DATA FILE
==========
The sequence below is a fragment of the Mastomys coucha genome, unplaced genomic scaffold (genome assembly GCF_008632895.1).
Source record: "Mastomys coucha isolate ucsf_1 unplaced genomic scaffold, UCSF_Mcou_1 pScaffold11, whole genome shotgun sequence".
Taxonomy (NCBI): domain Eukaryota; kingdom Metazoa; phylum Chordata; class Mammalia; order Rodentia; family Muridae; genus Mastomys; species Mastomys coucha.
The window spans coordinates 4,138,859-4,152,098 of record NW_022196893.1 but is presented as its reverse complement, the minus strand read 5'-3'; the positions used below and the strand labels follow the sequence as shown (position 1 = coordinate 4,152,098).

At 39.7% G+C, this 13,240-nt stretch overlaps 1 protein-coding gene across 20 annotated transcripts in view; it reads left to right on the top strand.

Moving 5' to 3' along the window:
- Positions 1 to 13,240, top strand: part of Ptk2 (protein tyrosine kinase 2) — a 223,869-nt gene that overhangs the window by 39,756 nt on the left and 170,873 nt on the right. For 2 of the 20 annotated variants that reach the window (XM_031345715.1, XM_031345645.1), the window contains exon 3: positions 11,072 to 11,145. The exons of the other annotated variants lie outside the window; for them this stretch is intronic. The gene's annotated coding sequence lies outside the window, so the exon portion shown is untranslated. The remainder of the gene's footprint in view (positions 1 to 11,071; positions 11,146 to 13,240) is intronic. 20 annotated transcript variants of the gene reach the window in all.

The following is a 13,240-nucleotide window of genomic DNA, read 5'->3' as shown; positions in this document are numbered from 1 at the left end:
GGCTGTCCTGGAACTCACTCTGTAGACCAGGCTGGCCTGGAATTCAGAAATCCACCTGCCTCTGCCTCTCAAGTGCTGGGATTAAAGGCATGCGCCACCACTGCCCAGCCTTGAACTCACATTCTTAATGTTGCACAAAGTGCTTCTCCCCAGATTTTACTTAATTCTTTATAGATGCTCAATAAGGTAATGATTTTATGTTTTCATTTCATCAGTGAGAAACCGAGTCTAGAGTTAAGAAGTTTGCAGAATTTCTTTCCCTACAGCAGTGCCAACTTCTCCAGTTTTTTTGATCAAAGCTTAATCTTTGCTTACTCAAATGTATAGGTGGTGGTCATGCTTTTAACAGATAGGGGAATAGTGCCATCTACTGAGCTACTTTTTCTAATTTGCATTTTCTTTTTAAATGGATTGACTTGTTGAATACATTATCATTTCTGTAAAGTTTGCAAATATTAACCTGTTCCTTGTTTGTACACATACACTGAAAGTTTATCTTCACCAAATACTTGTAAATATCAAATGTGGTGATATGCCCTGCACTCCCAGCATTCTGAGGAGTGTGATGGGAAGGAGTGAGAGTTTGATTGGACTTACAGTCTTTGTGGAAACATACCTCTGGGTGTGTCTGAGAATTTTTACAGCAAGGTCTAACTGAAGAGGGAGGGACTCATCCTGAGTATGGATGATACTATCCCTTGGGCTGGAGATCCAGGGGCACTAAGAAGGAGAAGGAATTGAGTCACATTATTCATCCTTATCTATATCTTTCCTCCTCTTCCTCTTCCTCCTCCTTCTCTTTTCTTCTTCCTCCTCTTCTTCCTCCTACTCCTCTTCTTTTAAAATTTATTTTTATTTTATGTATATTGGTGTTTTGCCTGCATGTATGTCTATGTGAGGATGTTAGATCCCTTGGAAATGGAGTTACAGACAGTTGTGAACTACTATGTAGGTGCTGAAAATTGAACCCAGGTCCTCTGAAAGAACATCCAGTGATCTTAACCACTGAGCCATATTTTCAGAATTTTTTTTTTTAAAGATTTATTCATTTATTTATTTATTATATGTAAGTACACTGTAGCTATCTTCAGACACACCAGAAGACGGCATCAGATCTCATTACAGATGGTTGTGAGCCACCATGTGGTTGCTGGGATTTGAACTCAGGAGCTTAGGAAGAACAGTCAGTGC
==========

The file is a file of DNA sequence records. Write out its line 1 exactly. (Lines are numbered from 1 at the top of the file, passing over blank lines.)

The sequence below is a fragment of the Mastomys coucha genome, unplaced genomic scaffold (genome assembly GCF_008632895.1).